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Delineation of formal regions

To understand delineation of regions we first need to understand what are the different kinds of regions as each region on the basis of its characteristics is to be handled separately using different techniques or combination of techniques.

There are three basic kinds of regions:

  • Formal region
  • Functional region and
  • Planning region

A formal region is a geographical region which is homogeneous and uniform within a specified criterion. This specified criterion could be social, physical or political. Example – Himalayan Region, Sub-Tropical Region, etc.

A geographical region which displays a certain functional coherence, an interdependence of parts when defined on the basis of certain criteria is known as a functional region. It is sometimes referred as nodal or polarized region and is composed of heterogeneous units such as cities, towns & villages which are functionally inter-related. Example – National Capital Region.

A planning region can be defined as a geographical region where designing and implementation of development plan is possible for tackling of regional problems. Example – Delhi Metropolitan Region.

Regional delineation is the first step in the preparation of any regional development plan to ensure tentative operational area of planning. With in the planning region the frame of all regional studies could be undertaken and development envisaged.

Delineation of formal regions involves the grouping together of local units which have similar characteristics according to certain clearly defined criteria and which differ significantly from the units outside the region on the basis of certain chosen criteria.

  • The criteria can be unemployment rates, activity rate, migration trends, per capita income etc.
  • The characteristics should differ significantly from units outside the region.
  • Two techniques for delineation of formal regions are detailed below.

The delineation depend on the development objectives.

Variables for delineation of formal region (homogeneous):

  • Land use characteristics
  • Demographic characteristics
  • Transport infrastructure
  • Social service and public utilities
  • Socio-economic structures

Methods for Delineation of formal regions

  • Weighted index number methods
  • Factor analysis

The Weighted Index Number Method

In this method, some indices (parameters) are chosen and given weights, total weights for each part is separately calculated and areas with similar weights are carved out. This area is termed as ‘region’.

Example:

To carve out a region of economic backwardness the parameters chosen were % of unemployment and Per capita income. Then accordingly the weights were set up. It was decided that for every 1% of unemployment 2 weights shall be assigned and setting 1000 as the base for every 50 points below 1000, 1 weight shall be assigned. Hence more is the total weight more is the backwardness.

Suppose we consider a hypothetical area divided into 9 blocks having the given unemployment percentages and per capita income. If we then apply weights to each block as stated in the previous paragraph we will find that we can hatch an area with relatively more economic backwardness.

 

Weighted Index Method Delineation Example

Hence, after assigning the weights we could find that area HIFC forms the area of economic backwardness.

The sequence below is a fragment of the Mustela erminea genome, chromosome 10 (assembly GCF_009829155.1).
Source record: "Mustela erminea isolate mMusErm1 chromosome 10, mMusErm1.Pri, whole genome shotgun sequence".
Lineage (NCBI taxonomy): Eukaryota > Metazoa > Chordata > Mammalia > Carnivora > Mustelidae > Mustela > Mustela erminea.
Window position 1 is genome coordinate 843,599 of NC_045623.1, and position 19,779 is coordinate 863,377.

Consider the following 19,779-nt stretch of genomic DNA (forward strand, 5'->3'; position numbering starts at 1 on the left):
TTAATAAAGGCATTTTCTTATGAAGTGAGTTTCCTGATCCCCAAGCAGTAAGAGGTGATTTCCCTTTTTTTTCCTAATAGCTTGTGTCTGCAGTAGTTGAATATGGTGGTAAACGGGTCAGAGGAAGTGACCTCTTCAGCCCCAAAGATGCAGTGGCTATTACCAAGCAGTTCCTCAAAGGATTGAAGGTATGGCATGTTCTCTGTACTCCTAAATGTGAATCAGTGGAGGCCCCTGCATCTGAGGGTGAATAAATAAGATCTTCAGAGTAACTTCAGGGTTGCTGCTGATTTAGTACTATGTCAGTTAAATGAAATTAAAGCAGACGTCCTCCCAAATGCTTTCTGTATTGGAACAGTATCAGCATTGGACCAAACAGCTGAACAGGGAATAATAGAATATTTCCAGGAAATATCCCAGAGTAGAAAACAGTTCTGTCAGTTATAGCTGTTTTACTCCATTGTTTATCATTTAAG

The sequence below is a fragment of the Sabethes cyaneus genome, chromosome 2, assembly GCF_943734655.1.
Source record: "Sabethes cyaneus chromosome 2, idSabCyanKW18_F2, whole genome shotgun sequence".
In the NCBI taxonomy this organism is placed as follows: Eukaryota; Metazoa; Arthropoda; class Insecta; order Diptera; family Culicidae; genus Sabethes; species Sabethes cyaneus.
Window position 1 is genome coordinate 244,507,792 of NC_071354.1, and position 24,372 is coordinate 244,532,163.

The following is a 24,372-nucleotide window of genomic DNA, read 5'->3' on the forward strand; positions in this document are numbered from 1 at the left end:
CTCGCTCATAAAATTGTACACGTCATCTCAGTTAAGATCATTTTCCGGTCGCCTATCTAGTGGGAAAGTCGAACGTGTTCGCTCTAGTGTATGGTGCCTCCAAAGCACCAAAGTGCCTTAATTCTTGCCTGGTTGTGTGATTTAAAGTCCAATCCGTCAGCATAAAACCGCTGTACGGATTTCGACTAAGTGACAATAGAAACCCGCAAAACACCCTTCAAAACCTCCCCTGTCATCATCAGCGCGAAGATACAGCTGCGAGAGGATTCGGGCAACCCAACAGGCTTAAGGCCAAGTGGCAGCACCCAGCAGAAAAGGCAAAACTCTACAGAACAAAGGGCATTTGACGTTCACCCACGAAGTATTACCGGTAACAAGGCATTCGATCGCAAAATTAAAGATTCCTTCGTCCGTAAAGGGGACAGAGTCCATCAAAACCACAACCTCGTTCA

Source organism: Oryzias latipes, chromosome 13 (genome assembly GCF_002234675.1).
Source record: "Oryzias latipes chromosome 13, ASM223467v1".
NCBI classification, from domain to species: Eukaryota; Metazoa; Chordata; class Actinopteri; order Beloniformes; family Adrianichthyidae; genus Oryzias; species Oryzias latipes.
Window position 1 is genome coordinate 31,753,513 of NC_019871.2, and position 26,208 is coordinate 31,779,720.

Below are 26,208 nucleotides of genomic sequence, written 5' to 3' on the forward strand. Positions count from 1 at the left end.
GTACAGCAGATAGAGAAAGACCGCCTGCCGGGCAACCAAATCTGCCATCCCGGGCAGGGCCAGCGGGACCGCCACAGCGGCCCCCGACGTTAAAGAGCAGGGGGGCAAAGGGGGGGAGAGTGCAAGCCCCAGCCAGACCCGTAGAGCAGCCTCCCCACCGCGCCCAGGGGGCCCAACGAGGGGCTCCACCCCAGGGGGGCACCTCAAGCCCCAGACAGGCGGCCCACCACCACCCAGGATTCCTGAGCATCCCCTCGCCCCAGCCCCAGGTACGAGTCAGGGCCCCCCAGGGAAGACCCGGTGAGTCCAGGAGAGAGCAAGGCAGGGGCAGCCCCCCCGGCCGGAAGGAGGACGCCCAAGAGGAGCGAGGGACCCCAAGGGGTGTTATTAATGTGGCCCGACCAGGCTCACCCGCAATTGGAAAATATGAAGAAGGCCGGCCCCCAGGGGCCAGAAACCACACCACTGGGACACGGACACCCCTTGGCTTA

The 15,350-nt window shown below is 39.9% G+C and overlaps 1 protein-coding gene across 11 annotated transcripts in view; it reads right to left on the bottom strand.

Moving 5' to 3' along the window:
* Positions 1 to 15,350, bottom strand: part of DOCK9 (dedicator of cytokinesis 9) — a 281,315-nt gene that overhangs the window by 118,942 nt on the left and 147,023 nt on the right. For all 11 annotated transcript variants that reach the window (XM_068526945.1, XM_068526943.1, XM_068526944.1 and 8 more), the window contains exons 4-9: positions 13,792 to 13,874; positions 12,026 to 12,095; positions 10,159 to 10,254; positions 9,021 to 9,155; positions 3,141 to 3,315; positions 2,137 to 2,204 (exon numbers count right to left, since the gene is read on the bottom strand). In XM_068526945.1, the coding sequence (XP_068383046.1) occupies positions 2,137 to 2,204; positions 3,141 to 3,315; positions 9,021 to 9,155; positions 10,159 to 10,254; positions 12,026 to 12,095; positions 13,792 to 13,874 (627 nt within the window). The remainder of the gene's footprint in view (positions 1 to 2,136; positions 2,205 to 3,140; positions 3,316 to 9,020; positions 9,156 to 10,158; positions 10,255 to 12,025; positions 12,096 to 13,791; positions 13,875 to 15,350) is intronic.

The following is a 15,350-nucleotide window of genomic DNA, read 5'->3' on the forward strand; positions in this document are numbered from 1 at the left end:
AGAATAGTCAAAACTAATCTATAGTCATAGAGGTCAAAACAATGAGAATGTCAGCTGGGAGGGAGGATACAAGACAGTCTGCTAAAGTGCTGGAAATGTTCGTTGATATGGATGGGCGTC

There are certain demerits of this method. To apply this method, the region must have proper delineated parts. This method can only be applied where quantifiable data is available and this method is not useful for delineating regions having natural/ physiographic features.

Similarly, you can use this method for employment & income level delineation

  • The study area is divided into several localities varying according to unemployment rates and per capita income levels.
  • The aim is to isolate the main problem region; i.e. the area of economic malaise.
  • Weights are assigned to each criteria and when taken together and weighted, one of the region can be isolated.

Delineation of Formal region

The Factor Analysis method

In this method, each parameter is mapped out separately and then all the maps are kept one over the other. The common region that will be carved out after this exercise will form a region.

  • Used for delineating economic health regions.
  • Smith identified 14 industrial criteria on a local employment exchange area base and 14 socio-economic criteria on a local authority base.
  • Many of these criteria are interdependent. The factor analysis method can be used to isolate these factors and to group areas on the basis of factor loadings.
  • Smith identified ‘industrial change’ and industrial structure’ as major industrial factors, and ‘population change’ and ‘social structure’ as major socio-economic factors.
  • These factors help in delineating economic health regions.

Example: To carve out South Eastern Mineral Region. The parameters considered were geology, minerals (coal, iron ore, bauxite, silica), availability of rail, soil, vegetation, climate, and population. Each line depicts an aspect and is called girdle.

Factor Analysis Method Example

The area which satisfied 6 girdles was carved out and was called the SE resource region. Sometimes some parts of the delineated area have administrative conflicts at those moments, adjustment is done on the basis of smallest unit of delineation method.

Two approaches of functional regionalisation

  • Gravitational analysis based on theoretical observations,
  • Flow analysis based on actual observation of what people do

Read about: Delineation of Functional RegionsPopulation Projection & Forecast